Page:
TMC Mega Raffle supporting advanced training in Labor and Delivery
Tucson Medical Center is providing the most advanced training available for Labor and Delivery staff. Thanks to the support of the TMC Mega Raffle, a lifelike training simulator is giving techs, nurses and physicians realistic preparation to best address birthing complications and challenges.
During childbirth, serious health risks can arise suddenly and clinical staff must act quickly to protect mom and baby.
“The better the training – the better the patient outcomes,” said Stacie Wood, clinical nurse educator at TMC for Women. “Our simulator is a bridge between classroom learning and real-life clinical experience.”
Just what is an advanced obstetric simulator and how real is it? “The simulator is a wireless, robotic mannequin that can talk, breathe, blink, and respond,” said Wood.
The authentic simulator, which TMC named Lacie, is intended to be as human as possible – even her skin texture is strikingly realistic.
Yet, there is more to this mannequin than a realistic appearance. Lacie can give birth, react to medications, simulate bleeding and record metrics, such as the force of CPR compressions.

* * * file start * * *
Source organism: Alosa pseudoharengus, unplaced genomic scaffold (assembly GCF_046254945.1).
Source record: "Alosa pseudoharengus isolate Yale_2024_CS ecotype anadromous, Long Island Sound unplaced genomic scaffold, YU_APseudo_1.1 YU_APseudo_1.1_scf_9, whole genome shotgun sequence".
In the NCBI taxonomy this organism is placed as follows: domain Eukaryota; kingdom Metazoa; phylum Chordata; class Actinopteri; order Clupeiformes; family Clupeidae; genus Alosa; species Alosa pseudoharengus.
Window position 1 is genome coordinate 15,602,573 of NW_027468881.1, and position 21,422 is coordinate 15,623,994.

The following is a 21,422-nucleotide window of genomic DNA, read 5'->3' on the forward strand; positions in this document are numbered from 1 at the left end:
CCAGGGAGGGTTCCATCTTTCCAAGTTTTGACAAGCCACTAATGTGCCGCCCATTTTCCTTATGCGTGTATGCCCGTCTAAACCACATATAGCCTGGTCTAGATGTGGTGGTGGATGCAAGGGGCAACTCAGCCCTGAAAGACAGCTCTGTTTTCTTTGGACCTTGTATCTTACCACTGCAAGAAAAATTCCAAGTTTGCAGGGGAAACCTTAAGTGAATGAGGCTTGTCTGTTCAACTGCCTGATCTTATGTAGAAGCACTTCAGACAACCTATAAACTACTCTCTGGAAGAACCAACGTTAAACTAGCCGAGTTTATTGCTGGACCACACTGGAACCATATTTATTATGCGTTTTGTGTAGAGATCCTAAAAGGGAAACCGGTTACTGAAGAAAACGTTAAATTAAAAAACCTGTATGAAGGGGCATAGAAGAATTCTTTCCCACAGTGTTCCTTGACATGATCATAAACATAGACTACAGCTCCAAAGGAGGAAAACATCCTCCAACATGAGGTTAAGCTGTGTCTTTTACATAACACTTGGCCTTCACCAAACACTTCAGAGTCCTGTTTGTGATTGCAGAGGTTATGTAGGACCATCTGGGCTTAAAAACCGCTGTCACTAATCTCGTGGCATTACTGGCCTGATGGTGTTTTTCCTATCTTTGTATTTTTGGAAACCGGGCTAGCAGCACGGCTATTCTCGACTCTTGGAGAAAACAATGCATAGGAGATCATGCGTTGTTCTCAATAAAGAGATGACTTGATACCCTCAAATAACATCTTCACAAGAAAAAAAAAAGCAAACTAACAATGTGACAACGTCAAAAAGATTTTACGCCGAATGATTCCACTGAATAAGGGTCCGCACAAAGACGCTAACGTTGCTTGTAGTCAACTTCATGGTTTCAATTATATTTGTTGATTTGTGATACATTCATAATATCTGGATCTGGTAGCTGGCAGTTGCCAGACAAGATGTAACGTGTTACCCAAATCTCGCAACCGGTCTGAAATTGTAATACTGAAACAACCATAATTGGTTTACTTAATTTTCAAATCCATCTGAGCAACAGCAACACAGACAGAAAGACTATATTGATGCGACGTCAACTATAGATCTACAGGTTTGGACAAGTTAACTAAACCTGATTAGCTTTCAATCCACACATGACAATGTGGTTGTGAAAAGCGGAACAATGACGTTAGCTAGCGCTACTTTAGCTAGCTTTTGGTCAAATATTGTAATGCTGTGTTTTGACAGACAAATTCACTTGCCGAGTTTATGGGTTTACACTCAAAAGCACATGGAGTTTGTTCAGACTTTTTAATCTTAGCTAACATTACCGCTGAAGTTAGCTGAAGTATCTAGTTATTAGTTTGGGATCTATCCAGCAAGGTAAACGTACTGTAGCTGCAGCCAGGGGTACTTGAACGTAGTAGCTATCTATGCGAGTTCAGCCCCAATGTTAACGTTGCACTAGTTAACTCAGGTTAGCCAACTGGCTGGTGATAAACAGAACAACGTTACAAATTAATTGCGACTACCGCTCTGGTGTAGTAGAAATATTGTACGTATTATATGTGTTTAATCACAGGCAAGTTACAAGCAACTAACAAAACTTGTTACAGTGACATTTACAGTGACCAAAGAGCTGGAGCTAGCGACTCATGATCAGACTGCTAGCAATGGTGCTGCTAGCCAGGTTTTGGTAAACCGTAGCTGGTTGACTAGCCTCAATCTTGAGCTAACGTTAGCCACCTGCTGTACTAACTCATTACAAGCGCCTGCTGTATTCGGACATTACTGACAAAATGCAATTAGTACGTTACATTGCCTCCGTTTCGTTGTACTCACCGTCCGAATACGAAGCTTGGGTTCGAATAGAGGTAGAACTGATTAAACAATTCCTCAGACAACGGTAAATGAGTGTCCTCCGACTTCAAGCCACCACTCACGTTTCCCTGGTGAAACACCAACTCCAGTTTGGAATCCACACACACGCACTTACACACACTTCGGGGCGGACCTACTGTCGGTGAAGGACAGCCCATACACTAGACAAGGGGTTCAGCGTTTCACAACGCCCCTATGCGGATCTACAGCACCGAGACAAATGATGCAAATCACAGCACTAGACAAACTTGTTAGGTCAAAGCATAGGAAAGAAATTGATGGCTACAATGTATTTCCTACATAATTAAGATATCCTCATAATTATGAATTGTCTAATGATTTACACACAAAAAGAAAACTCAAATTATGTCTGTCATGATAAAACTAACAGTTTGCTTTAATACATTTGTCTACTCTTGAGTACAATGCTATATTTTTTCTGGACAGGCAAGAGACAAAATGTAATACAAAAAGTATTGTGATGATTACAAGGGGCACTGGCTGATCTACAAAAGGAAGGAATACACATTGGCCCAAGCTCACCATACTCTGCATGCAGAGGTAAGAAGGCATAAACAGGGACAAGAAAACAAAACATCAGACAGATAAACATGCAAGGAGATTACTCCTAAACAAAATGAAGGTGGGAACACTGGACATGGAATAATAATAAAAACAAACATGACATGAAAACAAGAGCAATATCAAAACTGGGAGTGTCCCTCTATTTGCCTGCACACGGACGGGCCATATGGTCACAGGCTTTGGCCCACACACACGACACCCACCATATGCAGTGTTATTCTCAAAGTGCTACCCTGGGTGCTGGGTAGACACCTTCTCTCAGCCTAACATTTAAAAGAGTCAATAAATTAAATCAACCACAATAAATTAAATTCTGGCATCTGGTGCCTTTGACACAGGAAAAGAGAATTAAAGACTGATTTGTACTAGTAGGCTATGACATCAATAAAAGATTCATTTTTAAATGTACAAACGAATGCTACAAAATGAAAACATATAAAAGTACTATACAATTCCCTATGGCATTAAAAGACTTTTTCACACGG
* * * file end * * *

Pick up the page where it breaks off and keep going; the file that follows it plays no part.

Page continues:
“We are able to train for all obstetrical scenarios and emergency care,” Wood explained. “Lacie offers unrivaled realism and versatility for clinicians to practice high-risk scenarios.”
TMC has taken full advantage of the unique training opportunities that Lacie offers. Lacie is housed in her own simulation suite, built to resemble TMC’s patient rooms. There is an adjacent control room with a one-way mirror, through which specially trained nurses operate Lacie using a laptop computer.
The control room also serves as a debrief room. Debriefing is the most important part of the training exercises. Participants are asked to reflect on their actions and discuss key learning points, which can then be applied to real-life situations.
Why is training with Lacie better than a standard training? “Lacie is interactive and that makes the clinical participants more than observers,” said Wood. “The clinical staff engage the emotional and sensory components of learning that are beneficial for critical thinking, decision-making and delegation.”
TMC is the only hospital in Southern Arizona with the advanced simulator and one of very few hospitals to have the in-depth training available on campus. “We couldn’t have made this happen without the support of the TMC Mega Raffle,” Wood said. “Going forward, we will provide quarterly simulations using Lacie, because enhancing staff education and proficiency means enhancing patient care and safety.”